My name is Steve Kearley, and I’m a Patient Advocate at 180 Medical. Over 30 years ago, I sustained a severe spinal cord injury in a car accident that changed my life. Sports have always been important to me, and after my accident, I discovered the sport of wheelchair rugby.
Recently, I had an incredible opportunity to take a journey that led me all the way to Nepal to share the power of wheelchair rugby and adaptive sports with other quadriplegics.
The Opportunity to Journey to Nepal
My journey all began with meeting Dr. Raju Dhakal of Nepal’s Spinal Injury Rehabilitation Center (SIRC). He came to the USA earlier this year to attend the United States Wheelchair Rugby Association‘s National Championships. As the USA Low Point Head Coach, I got to meet and talk with him after the games.
During his visit, he got a chance to experience how quadriplegics live here in the United States, and he told me about the experiences of people who have spinal cord injuries in Nepal. Paraplegics are still able to remain pretty active there, due to having more mobility and sensation in their arms and upper body, and some participate in wheelchair basketball. However, he told me that many quadriplegics in Nepal go through rehab but eventually end up passing away sooner than normal because they have little to live for after their injury.
I was invited as a delegate to go to Nepal, along with a therapist and the head of adaptive sports at Tirr Memorial Hermann Rehabilitation Hospital as part of the global sports mentoring program with the U.S. State Department. Our focus is to help people with disabilities get active in sports and in their communities.
Adaptive sports for people with disabilities are important for so many reasons. On top of being a great physical outlet and an avenue for exercise and improved health, being a part of a sports team can foster new friendships and a sense of purpose. So when the opportunity arose for me to visit Nepal, I saw it as an exciting adventure I couldn’t pass up. Little did I know that this trip would be such a profound experience.
My Experience of Bringing Wheelchair Rugby to Nepal
Arriving in Nepal and figuring out how to get around was definitely a little bit of a culture shock for me at first. But I was grateful to be there.
While I was in Nepal, the Spinal Injury Rehabilitation Center had 67 patients with spinal cord injuries. Getting to meet them and share the sport of wheelchair rugby with them was an absolutely amazing experience.
We didn’t have a big gymnasium or anything like that, but we made a makeshift court with a large room at the facility. Gathered all around that court were patients, doctors, nurses, and family members. The whole room was absolutely packed with people wanting to see what this new sport was.
And when the quads finally got out there to play, it choked me up, because I knew this was something that was really going to help them. Just seeing how happy they were as they played and rammed into each other’s chairs with big smiles was really an indescribable feeling for me.
Dr. Raju told me that he had never seen so many smiles from his patients before, especially his quadriplegic patients, because finally, there was something for them. Before, they really didn’t have anything like that. Now, they’ve got this new recreational outlet that helps promote better physical and emotional health post-injury. They’ve also got a new way to collaborate and get to know different people who are going through the same types of challenges and experiences.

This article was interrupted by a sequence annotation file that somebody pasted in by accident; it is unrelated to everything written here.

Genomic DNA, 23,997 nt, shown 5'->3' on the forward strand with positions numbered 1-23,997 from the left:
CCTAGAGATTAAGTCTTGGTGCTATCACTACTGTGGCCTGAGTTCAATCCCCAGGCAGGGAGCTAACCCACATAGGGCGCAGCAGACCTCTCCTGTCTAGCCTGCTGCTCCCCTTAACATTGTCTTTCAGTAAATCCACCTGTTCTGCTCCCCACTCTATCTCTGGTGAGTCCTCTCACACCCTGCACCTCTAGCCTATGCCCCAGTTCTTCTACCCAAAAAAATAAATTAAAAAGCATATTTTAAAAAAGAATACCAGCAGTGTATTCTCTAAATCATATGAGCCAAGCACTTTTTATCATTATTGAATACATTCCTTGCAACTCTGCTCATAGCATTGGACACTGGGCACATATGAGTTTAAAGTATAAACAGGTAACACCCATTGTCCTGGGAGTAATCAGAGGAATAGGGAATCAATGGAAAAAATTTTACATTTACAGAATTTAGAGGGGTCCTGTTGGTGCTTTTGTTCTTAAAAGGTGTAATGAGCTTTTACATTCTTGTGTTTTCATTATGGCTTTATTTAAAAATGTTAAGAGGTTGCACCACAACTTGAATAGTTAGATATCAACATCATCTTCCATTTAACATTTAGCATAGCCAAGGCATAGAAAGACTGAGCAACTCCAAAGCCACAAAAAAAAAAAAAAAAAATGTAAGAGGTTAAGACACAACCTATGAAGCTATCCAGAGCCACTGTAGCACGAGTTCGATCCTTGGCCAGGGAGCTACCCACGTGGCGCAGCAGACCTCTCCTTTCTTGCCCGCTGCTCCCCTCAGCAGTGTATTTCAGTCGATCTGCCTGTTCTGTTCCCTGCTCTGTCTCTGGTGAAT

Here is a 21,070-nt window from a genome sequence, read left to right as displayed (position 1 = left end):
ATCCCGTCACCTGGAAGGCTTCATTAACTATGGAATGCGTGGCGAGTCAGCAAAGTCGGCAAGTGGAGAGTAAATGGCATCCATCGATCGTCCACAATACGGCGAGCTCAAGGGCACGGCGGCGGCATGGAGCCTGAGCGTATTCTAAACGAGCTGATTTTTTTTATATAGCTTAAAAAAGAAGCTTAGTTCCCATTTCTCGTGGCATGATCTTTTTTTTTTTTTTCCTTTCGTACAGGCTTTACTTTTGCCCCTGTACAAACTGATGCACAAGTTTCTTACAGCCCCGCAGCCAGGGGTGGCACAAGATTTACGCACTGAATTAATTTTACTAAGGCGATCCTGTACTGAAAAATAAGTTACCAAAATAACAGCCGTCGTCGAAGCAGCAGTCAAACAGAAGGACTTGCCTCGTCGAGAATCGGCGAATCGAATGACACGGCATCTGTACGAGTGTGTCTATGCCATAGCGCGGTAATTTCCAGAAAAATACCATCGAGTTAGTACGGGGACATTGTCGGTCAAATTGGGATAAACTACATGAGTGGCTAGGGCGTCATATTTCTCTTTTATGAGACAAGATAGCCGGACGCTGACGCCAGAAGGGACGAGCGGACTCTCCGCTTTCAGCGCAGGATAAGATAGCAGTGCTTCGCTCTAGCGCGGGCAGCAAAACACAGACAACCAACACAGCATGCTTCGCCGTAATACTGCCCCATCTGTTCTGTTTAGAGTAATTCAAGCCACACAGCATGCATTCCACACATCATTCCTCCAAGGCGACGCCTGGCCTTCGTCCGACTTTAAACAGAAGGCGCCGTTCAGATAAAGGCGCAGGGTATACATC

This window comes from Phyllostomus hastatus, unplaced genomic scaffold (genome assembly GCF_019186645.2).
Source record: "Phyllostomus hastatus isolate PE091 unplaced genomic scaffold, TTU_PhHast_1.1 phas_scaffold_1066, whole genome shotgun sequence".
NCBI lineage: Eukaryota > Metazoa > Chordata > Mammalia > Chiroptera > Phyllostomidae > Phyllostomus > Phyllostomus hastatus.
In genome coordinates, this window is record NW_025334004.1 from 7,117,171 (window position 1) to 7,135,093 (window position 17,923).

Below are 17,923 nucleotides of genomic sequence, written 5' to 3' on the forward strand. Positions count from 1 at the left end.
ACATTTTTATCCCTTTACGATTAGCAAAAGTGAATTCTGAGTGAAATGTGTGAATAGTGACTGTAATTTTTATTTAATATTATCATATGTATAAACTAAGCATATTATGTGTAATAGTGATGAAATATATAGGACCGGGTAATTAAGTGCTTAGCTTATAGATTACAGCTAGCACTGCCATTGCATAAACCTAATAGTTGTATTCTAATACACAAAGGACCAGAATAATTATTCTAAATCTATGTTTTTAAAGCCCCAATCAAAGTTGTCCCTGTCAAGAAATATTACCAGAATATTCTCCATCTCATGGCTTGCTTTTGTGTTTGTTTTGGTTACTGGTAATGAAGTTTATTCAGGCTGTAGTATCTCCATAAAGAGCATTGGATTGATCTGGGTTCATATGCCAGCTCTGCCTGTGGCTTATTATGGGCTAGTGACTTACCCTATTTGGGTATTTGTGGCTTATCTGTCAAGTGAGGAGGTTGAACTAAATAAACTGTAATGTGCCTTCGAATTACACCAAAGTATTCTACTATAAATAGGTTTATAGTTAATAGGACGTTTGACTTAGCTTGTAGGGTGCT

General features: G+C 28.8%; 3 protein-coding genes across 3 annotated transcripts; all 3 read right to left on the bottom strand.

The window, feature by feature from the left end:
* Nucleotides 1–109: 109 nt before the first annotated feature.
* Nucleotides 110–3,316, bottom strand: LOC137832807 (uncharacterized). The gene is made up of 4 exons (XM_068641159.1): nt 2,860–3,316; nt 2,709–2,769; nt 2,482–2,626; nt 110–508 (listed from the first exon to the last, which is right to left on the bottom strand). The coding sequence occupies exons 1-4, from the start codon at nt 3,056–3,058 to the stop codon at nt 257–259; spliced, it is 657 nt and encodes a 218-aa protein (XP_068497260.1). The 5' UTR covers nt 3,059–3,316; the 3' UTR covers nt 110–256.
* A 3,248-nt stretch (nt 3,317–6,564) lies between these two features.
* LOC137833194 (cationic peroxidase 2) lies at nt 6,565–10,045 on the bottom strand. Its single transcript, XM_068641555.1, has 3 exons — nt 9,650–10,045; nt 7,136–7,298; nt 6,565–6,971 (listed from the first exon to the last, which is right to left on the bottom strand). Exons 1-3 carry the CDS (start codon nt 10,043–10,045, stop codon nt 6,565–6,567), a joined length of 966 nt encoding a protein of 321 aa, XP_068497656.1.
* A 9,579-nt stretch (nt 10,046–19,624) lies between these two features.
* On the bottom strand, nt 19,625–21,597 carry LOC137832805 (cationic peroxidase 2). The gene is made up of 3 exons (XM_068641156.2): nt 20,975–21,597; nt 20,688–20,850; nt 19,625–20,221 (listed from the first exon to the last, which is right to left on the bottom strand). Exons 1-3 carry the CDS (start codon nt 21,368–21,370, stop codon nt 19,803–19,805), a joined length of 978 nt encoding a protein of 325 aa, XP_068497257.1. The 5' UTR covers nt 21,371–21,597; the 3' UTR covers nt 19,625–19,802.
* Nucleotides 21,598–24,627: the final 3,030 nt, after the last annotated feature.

What’s Next: Building a Brighter Future for Quadriplegics in Nepal
During that trip, I was lucky to make many friendships. I’ve stayed in touch with all the quadriplegic patients I met during my time in Nepal, and I made a commitment to them. I want to assist Nepal and the Spinal Cord Rehabilitation Center in establishing its first wheelchair rugby team.
Right now, I’m in the process of acquiring sports wheelchairs for wheelchair rugby. I’m also planning on creating a wheelchair rugby camp to teach the sport, foster teamwork, and continue to be part of that growth in Nepal.
It’s going to be a big challenge, but after seeing those patients’ happy faces and smiles, I don’t care how big that challenge is. It’s going to happen one way or another.
My Takeaway From My Trip
I love doing what I do here as a Patient Advocate with 180 Medical. But being able to help others in another country in a different way really changed my perspective.
My experience reminded me of the privileges we often take for granted in the United States, such as accessibility. Thanks to the Americans with Disabilities Act (ADA), we have lots of required wheelchair-friendly infrastructure, such as ramps, wheelchair-accessible restrooms, and specialized parking spaces.
Nepal doesn’t have an equivalent law, and the terrain there is quite mountainous and hilly, so I often required assistance from other people just to get around.
It is perhaps one of the poorest places I’ve ever traveled to, but the people there are some of the kindest, friendliest folks you could ever meet. They’re welcoming, and they’re strong, and they really don’t seem to sweat the small things. Nepal is truly a beautiful place, too.
I think we can all be advocates in our own ways, and it doesn’t have to mean being a Patient Advocate. We can be life advocates. Any time we have a chance to empower someone who doesn’t feel empowered or just give some happiness to someone, we should take that opportunity and do it.
We can all get wrapped up in our day-to-day lives pretty easily, and we can start to overlook the simple things. But this trip was a good reminder that those simple things, like bringing a smile to someone’s face or giving them a hand, are what really matters in life. It’s not always easy, but it’s always worth it.